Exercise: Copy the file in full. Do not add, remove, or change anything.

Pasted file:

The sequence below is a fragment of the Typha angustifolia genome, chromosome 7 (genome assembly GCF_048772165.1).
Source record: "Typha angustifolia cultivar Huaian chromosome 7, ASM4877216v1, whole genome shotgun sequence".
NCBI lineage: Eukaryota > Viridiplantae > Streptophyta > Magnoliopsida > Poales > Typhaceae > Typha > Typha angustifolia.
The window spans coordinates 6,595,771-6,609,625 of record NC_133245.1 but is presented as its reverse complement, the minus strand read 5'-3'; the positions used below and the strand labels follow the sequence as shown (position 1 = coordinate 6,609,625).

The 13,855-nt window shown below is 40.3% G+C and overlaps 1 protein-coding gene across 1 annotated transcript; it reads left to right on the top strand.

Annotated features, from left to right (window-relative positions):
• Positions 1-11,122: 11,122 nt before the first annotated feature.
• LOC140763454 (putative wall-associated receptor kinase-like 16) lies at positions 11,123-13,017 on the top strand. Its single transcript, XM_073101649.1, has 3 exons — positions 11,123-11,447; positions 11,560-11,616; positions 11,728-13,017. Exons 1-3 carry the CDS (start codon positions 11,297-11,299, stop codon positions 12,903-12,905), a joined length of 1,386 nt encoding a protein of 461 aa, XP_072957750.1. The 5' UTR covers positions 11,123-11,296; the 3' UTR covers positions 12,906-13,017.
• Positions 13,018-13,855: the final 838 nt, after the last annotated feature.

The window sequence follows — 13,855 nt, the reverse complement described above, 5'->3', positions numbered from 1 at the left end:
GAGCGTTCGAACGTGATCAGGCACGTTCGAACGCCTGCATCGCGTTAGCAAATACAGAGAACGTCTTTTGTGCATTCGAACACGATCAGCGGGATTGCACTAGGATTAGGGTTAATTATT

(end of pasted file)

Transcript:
The sequence below is a fragment of the Typha angustifolia genome, chromosome 7 (genome assembly GCF_048772165.1).
Source record: "Typha angustifolia cultivar Huaian chromosome 7, ASM4877216v1, whole genome shotgun sequence".
NCBI lineage: Eukaryota > Viridiplantae > Streptophyta > Magnoliopsida > Poales > Typhaceae > Typha > Typha angustifolia.
The window spans coordinates 6,595,771-6,609,625 of record NC_133245.1 but is presented as its reverse complement, the minus strand read 5'-3'; the positions used below and the strand labels follow the sequence as shown (position 1 = coordinate 6,609,625).

The 13,855-nt window shown below is 40.3% G+C and overlaps 1 protein-coding gene across 1 annotated transcript; it reads left to right on the top strand.

Annotated features, from left to right (window-relative positions):
• Positions 1-11,122: 11,122 nt before the first annotated feature.
• LOC140763454 (putative wall-associated receptor kinase-like 16) lies at positions 11,123-13,017 on the top strand. Its single transcript, XM_073101649.1, has 3 exons — positions 11,123-11,447; positions 11,560-11,616; positions 11,728-13,017. Exons 1-3 carry the CDS (start codon positions 11,297-11,299, stop codon positions 12,903-12,905), a joined length of 1,386 nt encoding a protein of 461 aa, XP_072957750.1. The 5' UTR covers positions 11,123-11,296; the 3' UTR covers positions 12,906-13,017.
• Positions 13,018-13,855: the final 838 nt, after the last annotated feature.

The window sequence follows — 13,855 nt, the reverse complement described above, 5'->3', positions numbered from 1 at the left end:
GAGCGTTCGAACGTGATCAGGCACGTTCGAACGCCTGCATCGCGTTAGCAAATACAGAGAACGTCTTTTGTGCATTCGAACACGATCAGCGGGATTGCACTAGGATTAGGGTTAATTATT